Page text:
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The following reasons, in brief, speak additionally for this interpretation: (1) the
generally small width of the Fr. lines and the great similarity between spectra from
the center and limb of the solar disk; (2) the type of relation between Fraunhofer
lines in the limb spectrum and bright lines of the chromospheric spectrum; (3) reg-
ularities in the line distortions in solar-spot spectra, generated by a radially posi-
tioned slit, which phenomena are only very unsatisfactorily explained by means of
the Doppler principle as a consequence of radial emissions, but on the contrary,
quite easily by the effect of refraction; and (4) the influence that total limb-center
shifts experience by the presence of neighboring lines. A neighbor on the red side
reduces the redshift, a neighbor on the violet side magnifies the redshift, namely,
ceteris paribus, the first effect is larger than the second, exactly as required by dis-
(Among 656 lines measured by Adams, Evershed, and
we found 44 lines with red companions, 49 with violet ones. The former
gave as the mean shift 0.0044 Å, the latter 0.0077 Å, while the mean value for all
656 lines was 0.0063.) For solar-center-arc shifts, the same seems to apply, as
emerges from the detailed paper by Albrecht (Astroph. Journ. 41, 333 [1915] and
44, 1
Royds, who contests Albrecht’s results (Kodaik. Bull.
nonetheless himself finds that 17 lines with red companions furnish a redshift ( -
arc) of only 0.0032 Å; by contrast, 30 lines with violet companions yield such a
shift of 0.0079 Å. He does not provide the total mean of all lines he had taken into
[St. John, Evershed, and Larmor took pains to show that no mutual influence of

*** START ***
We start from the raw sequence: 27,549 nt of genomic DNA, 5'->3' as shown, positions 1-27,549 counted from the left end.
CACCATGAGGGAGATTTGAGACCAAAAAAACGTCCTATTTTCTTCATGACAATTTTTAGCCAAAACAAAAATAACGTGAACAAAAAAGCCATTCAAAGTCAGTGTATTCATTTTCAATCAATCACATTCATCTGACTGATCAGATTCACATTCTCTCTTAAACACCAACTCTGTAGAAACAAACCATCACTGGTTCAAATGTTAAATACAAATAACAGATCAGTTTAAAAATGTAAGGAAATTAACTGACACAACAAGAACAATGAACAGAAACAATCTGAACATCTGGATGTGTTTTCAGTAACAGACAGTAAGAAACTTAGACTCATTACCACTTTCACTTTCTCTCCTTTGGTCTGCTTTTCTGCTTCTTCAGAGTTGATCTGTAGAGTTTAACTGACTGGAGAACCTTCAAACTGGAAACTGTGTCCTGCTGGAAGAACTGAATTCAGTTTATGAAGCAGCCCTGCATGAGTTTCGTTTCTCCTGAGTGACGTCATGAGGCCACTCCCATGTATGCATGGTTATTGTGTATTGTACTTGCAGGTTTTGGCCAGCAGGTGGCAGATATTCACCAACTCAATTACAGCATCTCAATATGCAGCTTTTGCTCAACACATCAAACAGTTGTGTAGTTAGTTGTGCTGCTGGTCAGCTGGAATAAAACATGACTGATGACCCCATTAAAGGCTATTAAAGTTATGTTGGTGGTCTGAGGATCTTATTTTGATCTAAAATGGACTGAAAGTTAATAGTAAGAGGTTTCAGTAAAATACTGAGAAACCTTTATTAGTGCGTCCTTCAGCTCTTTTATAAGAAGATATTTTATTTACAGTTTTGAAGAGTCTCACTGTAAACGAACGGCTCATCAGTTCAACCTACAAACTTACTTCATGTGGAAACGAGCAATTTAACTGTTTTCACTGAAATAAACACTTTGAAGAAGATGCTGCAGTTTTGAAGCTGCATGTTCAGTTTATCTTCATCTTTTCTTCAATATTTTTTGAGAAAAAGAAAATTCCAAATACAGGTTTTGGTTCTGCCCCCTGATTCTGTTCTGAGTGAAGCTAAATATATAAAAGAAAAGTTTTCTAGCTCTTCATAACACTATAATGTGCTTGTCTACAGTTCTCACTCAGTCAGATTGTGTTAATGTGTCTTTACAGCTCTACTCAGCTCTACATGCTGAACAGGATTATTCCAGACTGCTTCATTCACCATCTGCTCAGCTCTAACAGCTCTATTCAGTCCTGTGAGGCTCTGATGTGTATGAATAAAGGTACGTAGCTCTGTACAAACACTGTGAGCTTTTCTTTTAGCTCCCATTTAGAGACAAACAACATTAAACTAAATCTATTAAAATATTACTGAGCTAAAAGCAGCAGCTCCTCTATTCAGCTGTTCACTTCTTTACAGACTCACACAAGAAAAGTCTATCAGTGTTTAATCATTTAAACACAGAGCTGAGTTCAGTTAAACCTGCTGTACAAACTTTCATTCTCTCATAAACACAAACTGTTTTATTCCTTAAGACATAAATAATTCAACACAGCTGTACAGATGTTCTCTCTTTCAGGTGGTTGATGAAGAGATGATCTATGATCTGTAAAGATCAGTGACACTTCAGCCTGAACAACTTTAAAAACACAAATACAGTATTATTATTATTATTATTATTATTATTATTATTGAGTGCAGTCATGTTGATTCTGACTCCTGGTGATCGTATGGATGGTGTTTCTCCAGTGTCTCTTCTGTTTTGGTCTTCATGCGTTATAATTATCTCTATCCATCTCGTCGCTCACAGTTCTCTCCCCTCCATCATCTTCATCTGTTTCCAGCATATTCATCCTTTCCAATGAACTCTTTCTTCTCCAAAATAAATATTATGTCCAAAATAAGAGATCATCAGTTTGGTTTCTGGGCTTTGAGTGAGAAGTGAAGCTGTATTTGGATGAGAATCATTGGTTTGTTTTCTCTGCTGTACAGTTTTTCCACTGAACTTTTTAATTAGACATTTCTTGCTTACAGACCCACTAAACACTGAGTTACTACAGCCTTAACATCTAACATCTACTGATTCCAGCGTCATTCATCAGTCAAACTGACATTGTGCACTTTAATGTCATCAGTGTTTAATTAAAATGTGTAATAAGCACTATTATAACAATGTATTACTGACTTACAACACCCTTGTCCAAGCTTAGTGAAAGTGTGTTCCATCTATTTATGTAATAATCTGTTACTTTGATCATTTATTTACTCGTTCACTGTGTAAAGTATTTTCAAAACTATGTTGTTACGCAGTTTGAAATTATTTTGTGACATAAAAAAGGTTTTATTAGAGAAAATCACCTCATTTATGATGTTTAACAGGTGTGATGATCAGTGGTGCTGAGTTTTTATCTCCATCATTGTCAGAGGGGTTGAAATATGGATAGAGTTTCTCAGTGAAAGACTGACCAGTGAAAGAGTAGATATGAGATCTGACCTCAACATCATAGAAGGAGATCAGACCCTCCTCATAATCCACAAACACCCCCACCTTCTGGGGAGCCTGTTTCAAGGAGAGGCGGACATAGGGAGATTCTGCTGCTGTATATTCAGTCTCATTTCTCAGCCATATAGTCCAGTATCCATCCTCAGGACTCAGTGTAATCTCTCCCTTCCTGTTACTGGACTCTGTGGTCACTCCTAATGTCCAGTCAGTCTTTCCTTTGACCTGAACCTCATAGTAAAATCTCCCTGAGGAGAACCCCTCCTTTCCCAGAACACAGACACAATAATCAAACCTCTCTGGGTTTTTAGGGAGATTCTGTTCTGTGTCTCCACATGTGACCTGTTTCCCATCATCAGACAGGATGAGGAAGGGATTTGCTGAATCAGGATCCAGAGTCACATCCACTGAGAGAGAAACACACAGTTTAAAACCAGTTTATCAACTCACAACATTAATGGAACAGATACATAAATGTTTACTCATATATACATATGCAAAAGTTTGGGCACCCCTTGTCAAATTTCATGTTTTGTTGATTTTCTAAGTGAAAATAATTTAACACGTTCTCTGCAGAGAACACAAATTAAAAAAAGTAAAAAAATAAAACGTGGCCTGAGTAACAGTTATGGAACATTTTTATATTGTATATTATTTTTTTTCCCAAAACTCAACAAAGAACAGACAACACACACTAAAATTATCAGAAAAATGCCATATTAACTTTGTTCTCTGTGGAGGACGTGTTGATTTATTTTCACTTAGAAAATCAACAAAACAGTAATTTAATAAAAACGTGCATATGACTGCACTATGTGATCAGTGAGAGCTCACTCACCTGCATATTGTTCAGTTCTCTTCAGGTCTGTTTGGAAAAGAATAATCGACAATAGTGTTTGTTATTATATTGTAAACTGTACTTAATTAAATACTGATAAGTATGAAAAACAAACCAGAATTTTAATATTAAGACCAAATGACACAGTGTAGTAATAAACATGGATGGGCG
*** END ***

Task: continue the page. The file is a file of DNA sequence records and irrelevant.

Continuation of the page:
adjacent lines exists and, theoretically (Larmor), is not expected to any noticeable
however, I believe I can attribute the reason for their statements to an
incorrect conception of the nature of dispersion lines.– We at the laboratory are
now occupied with the problem of thoroughly analyzing, visually as well as micro-
photometrically, closely lying line pairs, using artificial
Thus, if it can be shown that spectrum lines actually do exhibit noticeable dis-
placements by anomalous dispersion in the Sun, both toward the violet as well as
toward the red, it ought to be possible to explain the lack of a gravitational shift of
the relevant magnitude in many lines by a violet shift due to dispersion, which par-
tially conceals the gravitational effect in precisely these lines.
That is why I hoped it would be feasible to interpret all the material on the mea-
sured redshifts quite completely as a superpositioning of two main effects: a grav-
itational displacement—increasing proportionately with wavelength—of the
eigenfrequencies and a—strongly fluctuating—displacement of the enveloping
dispersion lines.
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